At China’s major container ports (with the exception of Wuhan’s barge service), the situation appears to be improving as the cargo backlog has loosened with dockworkers, customs officers, tugboat pilots, and other workers gradually returning to work despite a shortage of truck drivers able to bring containers in and out of the ports. However, carriers have announced a number of blank sailings over the past few weeks with new cancellations being made without the usual notice periods, which threatens to create equipment imbalances and impact capacity globally.
Terminals at the Ports of Shanghai, Ningbo, and Tianjin are reportedly facing constrained capacity for refrigerated container imports due to an insufficient supply of power plugs, which has forced some shippers to divert reefer cargo to other ports and will likely create port congestions overall. The situation is expected to deteriorate as more factories resume production with greater demand for space and equipment triggering more capacity shortages. Dangerous goods cargo storage is also nearing capacity at the Port of Ningbo with the possibility that such cargo may face significant delays or rejection due to ongoing circumstances.
Rail freight operations have also gradually resumed. Freight train traffic has restarted between Hebei Province and Central Asian states, although rail freight from Wuhan to Dourges in Pas-de-Calais, France remains suspended until end-April. Trucking capacities for rail freight have also picked up with less-than- truckload (LTL) services still unavailable in Xi’an but partially resuming in several cities in Guangdong, Shanghai, Tianjin, Qingdao, Suzhou, and Hangzhou. Sixty percent of trucking resources for full-container- load (FCL) have also resumed.
Despite ongoing efforts, it may take months before China is able to return to full production capacity. While some regions have allowed firms to return to work and delay inspections later, large pools of Chinese migrant labor remain trapped in certain provinces and are subjected to 14-day requirements upon arrival. This problem is more pronounced for smaller suppliers and businesses – who are running well below normal capacity due to labor shortages – that have less resources to ferry in laborers and are reporting severe financial and cash flow pressures. Although labor shortages and transport constraints are beginning to ease, some factories may also not be able to resume normal production at full capacity if the COVID-19 outbreak in other countries create difficulties in sourcing intermediate goods.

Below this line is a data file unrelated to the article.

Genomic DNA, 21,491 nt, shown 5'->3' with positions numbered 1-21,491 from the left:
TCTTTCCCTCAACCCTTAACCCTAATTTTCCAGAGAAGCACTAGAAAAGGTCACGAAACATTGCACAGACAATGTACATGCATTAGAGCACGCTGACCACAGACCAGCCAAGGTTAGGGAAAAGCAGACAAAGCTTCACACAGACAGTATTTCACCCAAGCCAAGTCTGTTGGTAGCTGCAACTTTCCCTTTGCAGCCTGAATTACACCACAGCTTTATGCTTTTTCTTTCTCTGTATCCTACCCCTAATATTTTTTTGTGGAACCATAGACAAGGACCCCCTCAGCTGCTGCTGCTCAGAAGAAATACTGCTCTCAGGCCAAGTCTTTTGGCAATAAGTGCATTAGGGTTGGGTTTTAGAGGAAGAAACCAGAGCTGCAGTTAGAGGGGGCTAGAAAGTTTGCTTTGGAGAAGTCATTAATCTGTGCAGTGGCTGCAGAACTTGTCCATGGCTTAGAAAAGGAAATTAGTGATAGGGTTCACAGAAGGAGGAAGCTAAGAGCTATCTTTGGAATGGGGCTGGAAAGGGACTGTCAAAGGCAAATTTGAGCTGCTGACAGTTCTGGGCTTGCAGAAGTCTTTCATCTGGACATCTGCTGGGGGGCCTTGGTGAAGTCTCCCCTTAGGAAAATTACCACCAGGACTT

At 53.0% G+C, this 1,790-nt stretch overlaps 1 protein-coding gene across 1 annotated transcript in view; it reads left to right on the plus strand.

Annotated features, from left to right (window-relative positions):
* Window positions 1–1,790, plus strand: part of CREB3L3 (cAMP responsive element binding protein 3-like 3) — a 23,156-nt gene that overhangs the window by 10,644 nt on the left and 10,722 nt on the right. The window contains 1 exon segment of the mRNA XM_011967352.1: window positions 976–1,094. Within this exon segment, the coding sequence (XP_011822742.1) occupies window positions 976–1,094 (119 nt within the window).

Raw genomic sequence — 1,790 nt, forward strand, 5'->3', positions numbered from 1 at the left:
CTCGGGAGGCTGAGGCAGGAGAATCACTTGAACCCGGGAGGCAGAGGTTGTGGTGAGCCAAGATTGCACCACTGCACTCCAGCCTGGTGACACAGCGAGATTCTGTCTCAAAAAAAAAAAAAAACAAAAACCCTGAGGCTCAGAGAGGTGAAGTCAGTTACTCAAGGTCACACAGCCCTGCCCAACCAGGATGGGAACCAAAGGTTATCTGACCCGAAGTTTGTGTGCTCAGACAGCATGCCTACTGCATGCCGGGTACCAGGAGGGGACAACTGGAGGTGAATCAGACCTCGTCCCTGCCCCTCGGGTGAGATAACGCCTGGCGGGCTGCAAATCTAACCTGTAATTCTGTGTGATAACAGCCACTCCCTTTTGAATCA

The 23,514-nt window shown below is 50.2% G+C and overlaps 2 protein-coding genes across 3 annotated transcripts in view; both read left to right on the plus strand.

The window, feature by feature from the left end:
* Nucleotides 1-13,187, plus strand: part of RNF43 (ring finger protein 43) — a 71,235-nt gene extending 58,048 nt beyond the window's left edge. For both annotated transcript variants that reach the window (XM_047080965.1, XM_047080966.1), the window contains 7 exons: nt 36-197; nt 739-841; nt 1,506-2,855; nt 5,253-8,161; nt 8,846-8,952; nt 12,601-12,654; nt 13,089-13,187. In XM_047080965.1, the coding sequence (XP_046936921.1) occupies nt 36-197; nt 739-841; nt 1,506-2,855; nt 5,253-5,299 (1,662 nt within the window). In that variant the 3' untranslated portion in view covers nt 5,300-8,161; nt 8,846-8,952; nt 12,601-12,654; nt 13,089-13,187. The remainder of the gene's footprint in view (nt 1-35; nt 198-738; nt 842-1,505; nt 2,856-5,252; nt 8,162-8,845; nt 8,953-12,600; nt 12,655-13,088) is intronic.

During the initial stages of the COVID-19 outbreak in China, overseas manufacturing operations experienced partial disruptions due to a lack of components typically sources from China. For instance, production lines at car makers in Japan (Nissan), South Korea (Hyundai) and Europe (Fiat Chrysler) were temporarily suspended for a few days.
Over the last 7 days, however, the rapid spread of infected coronavirus cases in countries outside of China has led to more significant impacts on overseas manufacturing and, partially, logistics operations, with many businesses having to adapt to government-mandated quarantine zones as well as voluntary disinfection and quarantine efforts. Four main clusters, namely in South Korea, Italy, France and Germany, have emerged over the past week which have resulted in business disruptions that range from home-office requirements to complete or partial closures of headquarters or production sites.
Following a surge in coronavirus infections, the South Korean government raised the national disease alert to its highest ‘red alert’ level and declared the city of Daegu and neighboring Cheongdo County as special management zones. No traffic restrictions have so far been implemented, but the population has been asked to stay home and wear masks. It was not immediately clear how long the measures would remain in place. Several industrial manufacturers have reported disruptions to varying extent, even outside of the affected areas. Among the affected businesses were plants of technology companies Samsung Electronics, LG Innotek and LG Display in Gumi, semiconductor maker SK Hynix in Icheon as well as Hyundai Steel in Pohang. Any prolonged shutdown of key tech and semiconductor suppliers could in turn impact the production and assembly of electronic goods in China which sources mainly from South Korea and Japan.